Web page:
@
The fixed effect part should look familiar by now.
The random effects part is a little bit different.
This example fits the same RE model as fitted above:
\code{idh} means to fit the various effects (clipping,
nutrient, and their interaction, as specified by
\code{amd*nutrient} independently; \verb+~us+ would instead
fit the model with all possible covariances (if you try
this you will see that it doesn't work \ldots). Other
options are possible: see \code{MCMCglmm} or ask me.
\code{MCMCglmm} automatically includes an observation-level
random effect in all models, so we don't have to do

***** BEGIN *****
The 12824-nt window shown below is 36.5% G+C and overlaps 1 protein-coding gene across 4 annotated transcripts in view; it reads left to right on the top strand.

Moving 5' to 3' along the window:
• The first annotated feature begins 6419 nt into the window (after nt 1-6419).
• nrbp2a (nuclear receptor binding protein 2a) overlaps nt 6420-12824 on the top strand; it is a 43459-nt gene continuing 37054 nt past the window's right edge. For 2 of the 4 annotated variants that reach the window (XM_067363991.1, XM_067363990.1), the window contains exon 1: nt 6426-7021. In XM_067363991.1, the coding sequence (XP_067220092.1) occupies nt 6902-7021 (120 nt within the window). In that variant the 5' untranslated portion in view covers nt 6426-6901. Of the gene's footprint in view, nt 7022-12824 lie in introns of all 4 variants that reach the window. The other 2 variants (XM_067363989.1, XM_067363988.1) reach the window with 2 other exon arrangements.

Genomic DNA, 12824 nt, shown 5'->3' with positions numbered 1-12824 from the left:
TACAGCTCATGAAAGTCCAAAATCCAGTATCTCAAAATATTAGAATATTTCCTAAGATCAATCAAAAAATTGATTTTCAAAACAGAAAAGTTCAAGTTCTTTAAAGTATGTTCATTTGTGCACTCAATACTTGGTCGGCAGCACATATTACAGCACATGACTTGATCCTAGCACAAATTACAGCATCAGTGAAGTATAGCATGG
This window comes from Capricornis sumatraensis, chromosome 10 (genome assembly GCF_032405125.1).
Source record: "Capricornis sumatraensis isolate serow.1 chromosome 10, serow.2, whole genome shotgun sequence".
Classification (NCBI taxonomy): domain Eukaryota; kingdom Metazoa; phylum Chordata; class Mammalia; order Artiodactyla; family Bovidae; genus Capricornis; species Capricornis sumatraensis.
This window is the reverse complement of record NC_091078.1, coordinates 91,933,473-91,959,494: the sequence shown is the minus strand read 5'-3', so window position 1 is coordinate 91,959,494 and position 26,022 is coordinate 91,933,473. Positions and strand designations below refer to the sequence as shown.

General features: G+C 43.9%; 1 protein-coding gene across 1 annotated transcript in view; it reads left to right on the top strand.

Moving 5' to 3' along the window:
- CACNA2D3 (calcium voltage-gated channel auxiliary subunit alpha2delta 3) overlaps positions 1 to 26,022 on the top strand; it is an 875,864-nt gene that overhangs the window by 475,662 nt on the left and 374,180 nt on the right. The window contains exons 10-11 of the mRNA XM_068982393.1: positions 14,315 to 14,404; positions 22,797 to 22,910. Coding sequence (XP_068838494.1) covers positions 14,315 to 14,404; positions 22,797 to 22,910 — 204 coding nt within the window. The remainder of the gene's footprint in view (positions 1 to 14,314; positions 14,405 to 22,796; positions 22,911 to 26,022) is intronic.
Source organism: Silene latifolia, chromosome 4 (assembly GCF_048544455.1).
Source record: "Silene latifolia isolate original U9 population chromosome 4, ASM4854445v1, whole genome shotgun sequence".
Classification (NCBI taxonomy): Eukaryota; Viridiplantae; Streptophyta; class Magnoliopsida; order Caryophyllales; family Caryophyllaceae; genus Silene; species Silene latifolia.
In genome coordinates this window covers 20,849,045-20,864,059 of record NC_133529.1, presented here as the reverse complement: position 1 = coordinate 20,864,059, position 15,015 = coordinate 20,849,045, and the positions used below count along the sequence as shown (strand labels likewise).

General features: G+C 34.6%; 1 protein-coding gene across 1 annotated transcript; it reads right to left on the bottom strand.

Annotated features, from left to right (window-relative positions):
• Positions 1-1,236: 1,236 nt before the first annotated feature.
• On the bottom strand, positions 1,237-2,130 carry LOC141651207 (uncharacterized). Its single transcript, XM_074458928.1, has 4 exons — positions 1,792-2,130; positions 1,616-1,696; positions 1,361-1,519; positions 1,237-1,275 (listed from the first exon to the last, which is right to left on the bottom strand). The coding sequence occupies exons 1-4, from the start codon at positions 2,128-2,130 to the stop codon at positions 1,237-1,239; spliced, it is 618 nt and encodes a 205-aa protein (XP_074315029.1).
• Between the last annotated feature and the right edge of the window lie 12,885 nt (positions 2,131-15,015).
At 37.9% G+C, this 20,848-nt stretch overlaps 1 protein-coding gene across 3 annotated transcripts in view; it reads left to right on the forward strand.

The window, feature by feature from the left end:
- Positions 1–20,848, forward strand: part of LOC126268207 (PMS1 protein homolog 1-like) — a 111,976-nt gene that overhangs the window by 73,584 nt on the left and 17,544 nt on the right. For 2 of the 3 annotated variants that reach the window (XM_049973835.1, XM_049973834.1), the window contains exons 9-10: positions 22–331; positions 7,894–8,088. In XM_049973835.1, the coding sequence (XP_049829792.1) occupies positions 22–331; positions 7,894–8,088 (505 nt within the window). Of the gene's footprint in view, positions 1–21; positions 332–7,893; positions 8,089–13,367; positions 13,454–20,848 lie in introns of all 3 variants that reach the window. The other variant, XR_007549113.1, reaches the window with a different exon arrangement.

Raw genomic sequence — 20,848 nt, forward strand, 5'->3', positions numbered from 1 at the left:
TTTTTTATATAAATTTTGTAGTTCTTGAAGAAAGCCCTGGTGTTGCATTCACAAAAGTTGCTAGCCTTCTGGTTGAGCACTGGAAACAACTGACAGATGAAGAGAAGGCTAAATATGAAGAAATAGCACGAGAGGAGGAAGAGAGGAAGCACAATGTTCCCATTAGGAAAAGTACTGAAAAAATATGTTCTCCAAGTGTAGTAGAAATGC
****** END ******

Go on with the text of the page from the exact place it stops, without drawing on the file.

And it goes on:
anything explicit to account for overdispersion.
<<>>=
load("Banta_MCMCglmm_fit.RData")
summary(m2)
@
A certain amount of extra diagnostic checking is required
for MCMC models. The trace plot shows the samples taken over
time. These should look like white noise --- no pattern over
time, and rapid variation.
The fixed effect trace plots are an example of what
trace plots \emph{should} look like:
<>=
print(xyplot(as.mcmc(m2$Sol),layout=c(3,3)))
@
The variance parameters are an example of what
the trace plots should \emph{not} look like (except
for the \code{units} variable, which is the observation-level
random effect).
<>=
print(xyplot(as.mcmc(m2$VCV),layout=c(3,3)))
@
In order to get reliable answers we should discard
some of the variance terms. However, for now we'll
just quickly take a look at graphical output for
the fixed effects and random effect variances:
<>=
coefplot2(m2)
@
<>=
coefplot2(m2,ptype="vcov",intercept=TRUE)